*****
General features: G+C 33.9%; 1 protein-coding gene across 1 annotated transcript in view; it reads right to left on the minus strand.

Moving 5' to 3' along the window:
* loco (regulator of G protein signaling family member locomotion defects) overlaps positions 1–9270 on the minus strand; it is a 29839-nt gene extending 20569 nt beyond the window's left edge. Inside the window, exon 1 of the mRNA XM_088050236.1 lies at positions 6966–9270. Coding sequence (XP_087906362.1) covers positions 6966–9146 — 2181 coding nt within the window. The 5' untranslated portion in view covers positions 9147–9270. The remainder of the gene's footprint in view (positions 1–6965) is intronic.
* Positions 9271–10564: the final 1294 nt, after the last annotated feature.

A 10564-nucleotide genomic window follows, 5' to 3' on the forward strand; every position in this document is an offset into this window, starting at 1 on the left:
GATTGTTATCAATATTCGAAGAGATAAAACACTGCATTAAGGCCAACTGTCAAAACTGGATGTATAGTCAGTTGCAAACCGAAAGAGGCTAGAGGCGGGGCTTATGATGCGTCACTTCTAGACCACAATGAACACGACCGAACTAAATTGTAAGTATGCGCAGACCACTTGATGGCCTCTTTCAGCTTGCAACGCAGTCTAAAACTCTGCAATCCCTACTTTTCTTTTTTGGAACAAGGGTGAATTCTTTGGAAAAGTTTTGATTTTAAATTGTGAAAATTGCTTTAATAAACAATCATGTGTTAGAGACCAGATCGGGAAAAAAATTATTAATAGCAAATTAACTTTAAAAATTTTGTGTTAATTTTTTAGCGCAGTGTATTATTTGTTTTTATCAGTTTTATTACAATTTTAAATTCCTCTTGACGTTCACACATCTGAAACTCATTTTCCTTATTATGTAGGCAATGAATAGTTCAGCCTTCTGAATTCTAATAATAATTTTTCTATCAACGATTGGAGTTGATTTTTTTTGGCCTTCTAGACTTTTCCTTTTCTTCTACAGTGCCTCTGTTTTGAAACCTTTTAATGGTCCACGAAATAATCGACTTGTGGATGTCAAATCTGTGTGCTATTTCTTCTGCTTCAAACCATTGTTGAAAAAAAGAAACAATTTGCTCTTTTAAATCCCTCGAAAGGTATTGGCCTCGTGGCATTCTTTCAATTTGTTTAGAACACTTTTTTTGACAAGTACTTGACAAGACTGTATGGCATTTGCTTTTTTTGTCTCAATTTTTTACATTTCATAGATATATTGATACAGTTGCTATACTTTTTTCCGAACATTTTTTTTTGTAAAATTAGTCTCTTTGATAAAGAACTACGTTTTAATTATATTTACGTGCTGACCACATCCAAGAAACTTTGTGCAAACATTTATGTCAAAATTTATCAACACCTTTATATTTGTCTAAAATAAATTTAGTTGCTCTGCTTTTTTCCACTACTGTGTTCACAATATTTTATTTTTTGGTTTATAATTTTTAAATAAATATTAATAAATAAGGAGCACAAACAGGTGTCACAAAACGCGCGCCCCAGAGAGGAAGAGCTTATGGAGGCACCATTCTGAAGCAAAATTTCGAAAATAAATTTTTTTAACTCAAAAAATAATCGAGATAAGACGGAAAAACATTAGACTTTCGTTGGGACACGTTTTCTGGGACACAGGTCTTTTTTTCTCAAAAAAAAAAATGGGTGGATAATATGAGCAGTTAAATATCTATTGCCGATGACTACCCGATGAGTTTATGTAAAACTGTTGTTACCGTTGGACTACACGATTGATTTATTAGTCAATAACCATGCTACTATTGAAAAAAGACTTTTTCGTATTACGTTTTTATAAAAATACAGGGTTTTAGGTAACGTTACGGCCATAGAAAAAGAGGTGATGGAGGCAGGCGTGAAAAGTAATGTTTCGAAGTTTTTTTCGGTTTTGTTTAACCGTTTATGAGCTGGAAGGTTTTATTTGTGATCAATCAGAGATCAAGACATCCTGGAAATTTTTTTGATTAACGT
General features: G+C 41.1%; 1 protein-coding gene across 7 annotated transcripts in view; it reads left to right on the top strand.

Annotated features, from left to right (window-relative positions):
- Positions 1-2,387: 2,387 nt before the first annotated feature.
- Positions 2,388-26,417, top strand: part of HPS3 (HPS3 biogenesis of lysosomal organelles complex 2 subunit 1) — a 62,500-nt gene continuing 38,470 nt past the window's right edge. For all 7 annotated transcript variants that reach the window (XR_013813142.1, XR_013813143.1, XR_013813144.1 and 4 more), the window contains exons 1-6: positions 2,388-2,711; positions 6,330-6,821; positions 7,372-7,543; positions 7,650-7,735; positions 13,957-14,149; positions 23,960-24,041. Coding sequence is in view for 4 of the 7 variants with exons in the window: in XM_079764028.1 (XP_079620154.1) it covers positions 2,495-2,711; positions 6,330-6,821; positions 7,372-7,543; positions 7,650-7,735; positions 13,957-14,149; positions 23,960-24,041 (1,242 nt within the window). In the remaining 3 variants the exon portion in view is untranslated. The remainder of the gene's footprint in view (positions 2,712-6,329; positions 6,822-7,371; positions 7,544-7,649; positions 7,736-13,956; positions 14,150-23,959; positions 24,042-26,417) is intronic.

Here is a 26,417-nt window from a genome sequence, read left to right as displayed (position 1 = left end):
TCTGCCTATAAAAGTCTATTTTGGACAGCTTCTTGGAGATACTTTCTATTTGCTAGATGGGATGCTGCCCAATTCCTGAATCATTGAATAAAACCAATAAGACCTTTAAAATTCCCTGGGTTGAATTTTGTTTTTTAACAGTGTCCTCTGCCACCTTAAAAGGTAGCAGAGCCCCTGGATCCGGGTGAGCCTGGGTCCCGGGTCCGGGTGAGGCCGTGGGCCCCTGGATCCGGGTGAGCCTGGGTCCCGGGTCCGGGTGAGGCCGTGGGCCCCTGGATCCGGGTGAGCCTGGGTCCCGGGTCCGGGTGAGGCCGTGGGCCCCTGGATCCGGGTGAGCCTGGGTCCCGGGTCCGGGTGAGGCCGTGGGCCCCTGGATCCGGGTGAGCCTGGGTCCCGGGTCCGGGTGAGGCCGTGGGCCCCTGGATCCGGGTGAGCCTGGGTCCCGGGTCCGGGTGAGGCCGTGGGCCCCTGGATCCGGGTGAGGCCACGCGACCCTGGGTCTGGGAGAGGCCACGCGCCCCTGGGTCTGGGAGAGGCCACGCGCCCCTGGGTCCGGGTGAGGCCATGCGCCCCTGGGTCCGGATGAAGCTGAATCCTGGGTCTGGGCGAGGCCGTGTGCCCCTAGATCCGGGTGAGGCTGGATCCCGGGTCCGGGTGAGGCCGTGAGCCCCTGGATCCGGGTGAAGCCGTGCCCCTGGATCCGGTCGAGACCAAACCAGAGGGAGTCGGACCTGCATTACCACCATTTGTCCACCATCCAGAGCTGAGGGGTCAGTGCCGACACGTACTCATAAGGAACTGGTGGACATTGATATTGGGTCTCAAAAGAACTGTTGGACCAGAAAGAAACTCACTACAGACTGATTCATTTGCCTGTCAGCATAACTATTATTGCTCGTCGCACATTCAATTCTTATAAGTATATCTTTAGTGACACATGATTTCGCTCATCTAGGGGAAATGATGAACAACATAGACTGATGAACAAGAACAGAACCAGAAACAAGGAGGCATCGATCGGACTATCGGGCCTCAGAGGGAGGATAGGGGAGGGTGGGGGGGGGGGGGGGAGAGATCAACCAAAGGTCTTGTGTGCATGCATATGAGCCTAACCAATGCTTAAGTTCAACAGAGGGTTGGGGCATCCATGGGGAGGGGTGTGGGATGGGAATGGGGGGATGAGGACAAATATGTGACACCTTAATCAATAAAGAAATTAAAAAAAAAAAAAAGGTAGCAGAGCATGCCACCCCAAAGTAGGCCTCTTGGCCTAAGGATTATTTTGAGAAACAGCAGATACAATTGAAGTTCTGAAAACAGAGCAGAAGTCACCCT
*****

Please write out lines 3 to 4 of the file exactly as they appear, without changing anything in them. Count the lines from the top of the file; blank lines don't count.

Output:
* loco (regulator of G protein signaling family member locomotion defects) overlaps positions 1–9270 on the minus strand; it is a 29839-nt gene extending 20569 nt beyond the window's left edge. Inside the window, exon 1 of the mRNA XM_088050236.1 lies at positions 6966–9270. Coding sequence (XP_087906362.1) covers positions 6966–9146 — 2181 coding nt within the window. The 5' untranslated portion in view covers positions 9147–9270. The remainder of the gene's footprint in view (positions 1–6965) is intronic.
* Positions 9271–10564: the final 1294 nt, after the last annotated feature.